Terms and Conditions of Employment
Hi I'm Alison Leith I'm a partner and I run the employment department for Tilly Bailey & Irvine. The law requires that you put in writing certain minimum terms and conditions of employment for each employee. Tilly Bailey & Irvine's Employment Team is available to discuss your enquiries and needs in relation to any contract policy or procedure and can assist in drafting all necessary documentation to provide your business with peace of mind. Contact us for further information.
The law requires that you put in writing certain minimum terms and conditions of employment for each employee.
Without producing “War and Peace” sized T&C’s of employment we would recommend that a conscientious employer draft terms that are suitable for the business that they are in and for the roles and responsibilities if staff. It sounds obvious but it is quite surprising how so many employers simply produce a bare minimum contract and then suffer the consequences when a dispute arises.
The provision of written terms may also serve to avoid a potential dispute. Consideration should be given to the following list of possible terms and conditions of employment. This list is however by no means exhaustive:-
- Period of notice. If no notice provisions are provided in any contract of employment the business and the employee will be subject to the statutory legal minimum notice period. This is highly undesirable for all but the most junior of employees.
- Restrictive covenants. Without placing a contractual restriction on an employee which continues after the termination of the employee’s employment there is very little that your business will be able to do should that employee use the knowledge, information and contracts he has gained from your business to set up in competition. You will be more concerned about senior employees and sales staff.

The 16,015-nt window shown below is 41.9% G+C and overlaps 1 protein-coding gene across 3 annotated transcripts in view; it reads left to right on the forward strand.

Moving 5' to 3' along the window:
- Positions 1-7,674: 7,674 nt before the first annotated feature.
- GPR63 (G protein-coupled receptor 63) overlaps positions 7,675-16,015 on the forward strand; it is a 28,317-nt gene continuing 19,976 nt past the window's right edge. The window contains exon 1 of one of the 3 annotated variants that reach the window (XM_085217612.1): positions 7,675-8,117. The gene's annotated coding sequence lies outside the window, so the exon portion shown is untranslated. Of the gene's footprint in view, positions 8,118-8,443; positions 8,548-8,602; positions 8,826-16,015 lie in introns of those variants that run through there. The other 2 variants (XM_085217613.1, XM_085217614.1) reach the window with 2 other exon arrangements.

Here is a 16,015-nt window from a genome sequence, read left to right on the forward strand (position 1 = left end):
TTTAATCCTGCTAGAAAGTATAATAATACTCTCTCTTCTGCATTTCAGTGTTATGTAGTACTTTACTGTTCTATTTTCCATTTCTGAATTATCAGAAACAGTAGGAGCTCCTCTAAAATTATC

- Even if your business is not presently concerned about a new junior employee the situation may change in the future if the employee is promoted. The employee may be promoted to a position in which the employee will have access to confidential information and customers and may be able to use that information when leaving your business to set up in competition with it. As with any employee, you should update the employment contract appropriately.
- Confidentiality. It is advisable for your business to consider adding a clause to restrain employees from using any information the company regards as confidential for their own benefit both during and after the termination of employment. If you do not you may find that your employee can use that information to set up in competition against you.
- Deductions from wages. Your business will have no right to take deductions from your employee’s unless you have taken the appropriate precautions.
- Restrictions on annual leave. Your business may require employees to take holidays at certain times, and avoid taking holidays at other times.
- Mobility clauses. It may be advisable for your business to include such a clause, particularly if it has several sites close to each other. In any event, such a clause may assist your business to avoid dismissing employees in a redundancy situation.
- Inventions and discoveries. Your business may need to ensure that any intellectual property rights belong to the business and not the employee. If this clause is not incorporated there could be potentially serious consequences for your business.
- Overtime. It is advisable to clarify any policies on overtime within the contract of employment.
- Surrender of papers. It is advisable to deal with the surrender of any business papers / documents which the employee has in their possession.
Tilly Bailey & Irvine’s Employment Team is available to discuss your enquiries and needs in relation to any contract policy or procedure and can assist in drafting all necessary documentation to provide your business with peace of mind.